Parents raising children with seizures all share a major concern; their child will have a seizure without their knowledge, especially at night when they are sleeping. This fear can lead to many sleepless nights. New technology developed by SmartMonitor, a San Jose based company, may be able to put some of these fears to rest. The company has developed a prototype called the “SmartWatch” which appears to be promising.
The battery-operated device looks like a watch. It is usually worn on the wrist, but can be worn on the arm, ankle, or leg if the movement of one of these limbs is more intense during a seizure. It was designed to detect patterns in limb movement which are similar to the movements experienced when a person has a grand mal seizure. Once movement is detected (within 4 to 5 seconds), the SmartWatch sends a message within 7 to 10 seconds to a designated caregiver’s cell phone or e-mail. However, the device must be within 20 feet of a Bluetooth-enabled device to work.
Besides alerting caregivers of possible seizure activity, the device also records valuable information about the patient’s seizures. Neurologists and epileptologists ask caregivers to document when seizures occur and how long they last so they can establish an appropriate medication protocol. Now they can retrieve this data from the SmartWatch.
The initial clinical trial was done at Stanford University. Patients were admitted to Stanford Medical Center and were given the device to wear. There were some false alarms during the study, but they usually occurred while the patient was awake. However, one drawback to the device is that the battery life is less than 24 hours. During the entire trial, only one seizure went undetected by the SmartWatch and the reason cited for the failure was a dead battery in the device.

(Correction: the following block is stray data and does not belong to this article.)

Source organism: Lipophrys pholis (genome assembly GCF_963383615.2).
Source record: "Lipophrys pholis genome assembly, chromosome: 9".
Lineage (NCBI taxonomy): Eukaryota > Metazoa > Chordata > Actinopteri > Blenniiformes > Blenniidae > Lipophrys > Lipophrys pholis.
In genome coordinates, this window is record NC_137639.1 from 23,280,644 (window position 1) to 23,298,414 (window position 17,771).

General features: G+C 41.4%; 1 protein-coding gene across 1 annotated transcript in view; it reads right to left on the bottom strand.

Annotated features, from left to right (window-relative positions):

Stanford University’s initial study was successful and provided valuable information for fine-tuning the device. This past December, the Epilepsy Foundation and the Epilepsy Therapy Project awarded SmartMonitor a $400,000 grant to fund further studies and marketing of the device. A newer prototype with a longer battery life will be tested at Stanford. Additionally, efforts are being made to make the look of the device more stylish.
The company is currently recruiting applicants in the Bay area for its second study which will test the device in participants’ homes. The SmartWatch does not claim to predict seizures; its purpose is to alert caregivers that a seizure has occurred. The expectation is to give caregivers some peace of mind when they go to sleep at night.